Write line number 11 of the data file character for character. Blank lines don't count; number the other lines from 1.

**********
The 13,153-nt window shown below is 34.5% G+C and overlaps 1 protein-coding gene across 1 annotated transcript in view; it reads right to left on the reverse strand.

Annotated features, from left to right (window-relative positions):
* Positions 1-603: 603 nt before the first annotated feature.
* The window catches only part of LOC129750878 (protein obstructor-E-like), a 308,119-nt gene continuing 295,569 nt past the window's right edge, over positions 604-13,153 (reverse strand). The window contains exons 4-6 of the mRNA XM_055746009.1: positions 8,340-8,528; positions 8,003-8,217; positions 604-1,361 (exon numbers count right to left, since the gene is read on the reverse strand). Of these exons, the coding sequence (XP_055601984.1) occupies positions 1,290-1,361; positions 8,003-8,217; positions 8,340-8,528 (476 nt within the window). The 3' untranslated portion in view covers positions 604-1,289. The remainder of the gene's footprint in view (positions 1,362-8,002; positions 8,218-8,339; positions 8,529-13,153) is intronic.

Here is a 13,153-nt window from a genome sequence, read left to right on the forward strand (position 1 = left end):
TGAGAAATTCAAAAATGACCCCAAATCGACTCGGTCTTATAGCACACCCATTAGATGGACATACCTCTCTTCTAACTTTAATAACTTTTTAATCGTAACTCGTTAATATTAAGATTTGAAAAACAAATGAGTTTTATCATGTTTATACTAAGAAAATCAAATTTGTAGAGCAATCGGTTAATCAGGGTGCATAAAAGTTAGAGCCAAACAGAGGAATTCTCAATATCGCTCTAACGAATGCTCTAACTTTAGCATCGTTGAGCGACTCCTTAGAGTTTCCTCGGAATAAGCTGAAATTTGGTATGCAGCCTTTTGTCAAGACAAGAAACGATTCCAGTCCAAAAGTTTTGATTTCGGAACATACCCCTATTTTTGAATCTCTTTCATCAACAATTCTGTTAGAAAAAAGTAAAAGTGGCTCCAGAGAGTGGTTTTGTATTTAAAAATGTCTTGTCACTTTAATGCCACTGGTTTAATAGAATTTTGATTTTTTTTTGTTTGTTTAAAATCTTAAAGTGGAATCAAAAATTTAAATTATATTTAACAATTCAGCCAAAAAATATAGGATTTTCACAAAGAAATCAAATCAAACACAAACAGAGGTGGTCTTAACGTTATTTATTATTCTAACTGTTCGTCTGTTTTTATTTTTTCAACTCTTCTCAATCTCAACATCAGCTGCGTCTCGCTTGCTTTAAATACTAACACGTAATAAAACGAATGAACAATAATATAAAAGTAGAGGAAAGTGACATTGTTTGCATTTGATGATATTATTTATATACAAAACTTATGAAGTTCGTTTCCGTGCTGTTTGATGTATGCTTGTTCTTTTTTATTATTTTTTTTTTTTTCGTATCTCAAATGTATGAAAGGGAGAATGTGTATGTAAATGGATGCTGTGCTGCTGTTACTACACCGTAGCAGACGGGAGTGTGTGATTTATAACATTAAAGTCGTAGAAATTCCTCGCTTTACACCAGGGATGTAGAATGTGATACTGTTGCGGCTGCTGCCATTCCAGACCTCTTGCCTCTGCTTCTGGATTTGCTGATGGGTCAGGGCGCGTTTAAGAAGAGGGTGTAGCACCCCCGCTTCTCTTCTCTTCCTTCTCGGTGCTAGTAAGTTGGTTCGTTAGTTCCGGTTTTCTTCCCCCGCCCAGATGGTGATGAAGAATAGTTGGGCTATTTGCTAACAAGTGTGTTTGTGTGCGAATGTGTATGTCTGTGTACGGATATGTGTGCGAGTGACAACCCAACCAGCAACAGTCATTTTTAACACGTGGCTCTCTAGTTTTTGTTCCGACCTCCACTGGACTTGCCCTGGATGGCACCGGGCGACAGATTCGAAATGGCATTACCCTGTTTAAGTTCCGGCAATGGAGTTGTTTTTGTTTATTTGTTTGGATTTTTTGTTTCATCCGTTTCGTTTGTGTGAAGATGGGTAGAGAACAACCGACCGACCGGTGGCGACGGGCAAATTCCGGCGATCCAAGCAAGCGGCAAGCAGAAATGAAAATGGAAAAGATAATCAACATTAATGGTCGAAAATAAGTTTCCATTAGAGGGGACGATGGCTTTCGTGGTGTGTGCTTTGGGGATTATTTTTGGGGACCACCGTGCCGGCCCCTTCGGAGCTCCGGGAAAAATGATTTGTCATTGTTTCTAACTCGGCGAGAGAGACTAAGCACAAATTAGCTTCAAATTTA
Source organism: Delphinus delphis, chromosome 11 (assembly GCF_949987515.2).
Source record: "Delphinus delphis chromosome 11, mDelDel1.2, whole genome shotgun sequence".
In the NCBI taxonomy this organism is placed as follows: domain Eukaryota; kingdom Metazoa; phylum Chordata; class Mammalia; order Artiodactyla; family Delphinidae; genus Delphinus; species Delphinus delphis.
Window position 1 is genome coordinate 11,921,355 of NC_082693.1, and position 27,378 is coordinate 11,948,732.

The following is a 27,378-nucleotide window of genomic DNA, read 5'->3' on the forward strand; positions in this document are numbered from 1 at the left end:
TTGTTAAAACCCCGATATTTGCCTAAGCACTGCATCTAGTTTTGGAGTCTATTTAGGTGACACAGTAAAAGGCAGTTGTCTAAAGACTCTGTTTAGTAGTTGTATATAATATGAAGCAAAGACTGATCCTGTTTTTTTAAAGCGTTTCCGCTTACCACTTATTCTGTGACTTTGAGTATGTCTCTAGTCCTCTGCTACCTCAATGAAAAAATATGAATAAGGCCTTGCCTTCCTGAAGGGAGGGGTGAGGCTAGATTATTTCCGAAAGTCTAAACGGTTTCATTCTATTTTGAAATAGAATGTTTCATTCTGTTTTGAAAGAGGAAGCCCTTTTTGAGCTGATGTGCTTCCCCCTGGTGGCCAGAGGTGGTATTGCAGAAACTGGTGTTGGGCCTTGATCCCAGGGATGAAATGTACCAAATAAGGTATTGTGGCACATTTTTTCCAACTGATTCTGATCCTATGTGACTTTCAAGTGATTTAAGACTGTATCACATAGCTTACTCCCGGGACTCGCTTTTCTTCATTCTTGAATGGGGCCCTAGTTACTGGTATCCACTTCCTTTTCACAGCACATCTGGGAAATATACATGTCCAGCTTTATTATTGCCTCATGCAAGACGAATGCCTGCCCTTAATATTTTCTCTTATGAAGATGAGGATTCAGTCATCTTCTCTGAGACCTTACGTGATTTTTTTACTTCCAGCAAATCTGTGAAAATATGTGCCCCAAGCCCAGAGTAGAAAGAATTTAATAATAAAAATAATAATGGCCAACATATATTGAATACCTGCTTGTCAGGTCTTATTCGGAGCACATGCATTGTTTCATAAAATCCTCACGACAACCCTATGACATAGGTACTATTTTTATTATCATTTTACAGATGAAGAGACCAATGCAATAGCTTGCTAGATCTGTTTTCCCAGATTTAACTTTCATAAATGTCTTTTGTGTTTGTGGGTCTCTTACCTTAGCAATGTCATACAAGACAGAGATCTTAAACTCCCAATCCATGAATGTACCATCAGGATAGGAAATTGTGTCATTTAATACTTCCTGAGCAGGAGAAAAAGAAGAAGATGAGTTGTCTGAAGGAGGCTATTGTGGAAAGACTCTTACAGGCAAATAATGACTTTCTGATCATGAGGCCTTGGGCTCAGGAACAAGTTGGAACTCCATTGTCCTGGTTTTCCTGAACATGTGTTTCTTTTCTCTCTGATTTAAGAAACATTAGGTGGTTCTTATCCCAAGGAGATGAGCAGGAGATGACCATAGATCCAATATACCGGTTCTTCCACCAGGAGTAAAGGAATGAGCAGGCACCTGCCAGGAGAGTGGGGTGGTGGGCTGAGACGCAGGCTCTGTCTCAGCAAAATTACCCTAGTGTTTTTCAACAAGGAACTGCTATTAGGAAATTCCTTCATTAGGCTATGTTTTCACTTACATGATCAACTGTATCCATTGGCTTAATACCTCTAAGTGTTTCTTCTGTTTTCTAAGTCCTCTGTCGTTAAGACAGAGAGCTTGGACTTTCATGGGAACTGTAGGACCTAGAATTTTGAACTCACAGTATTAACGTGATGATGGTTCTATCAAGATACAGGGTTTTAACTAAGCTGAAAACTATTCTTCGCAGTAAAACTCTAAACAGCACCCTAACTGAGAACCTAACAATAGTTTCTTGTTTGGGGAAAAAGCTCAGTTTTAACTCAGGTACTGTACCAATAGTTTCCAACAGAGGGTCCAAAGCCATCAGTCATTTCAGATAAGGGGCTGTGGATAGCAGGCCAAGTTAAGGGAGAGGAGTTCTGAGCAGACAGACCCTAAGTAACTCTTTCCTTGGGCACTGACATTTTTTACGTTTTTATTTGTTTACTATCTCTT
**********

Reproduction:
The following is a 27,378-nucleotide window of genomic DNA, read 5'->3' on the forward strand; positions in this document are numbered from 1 at the left end: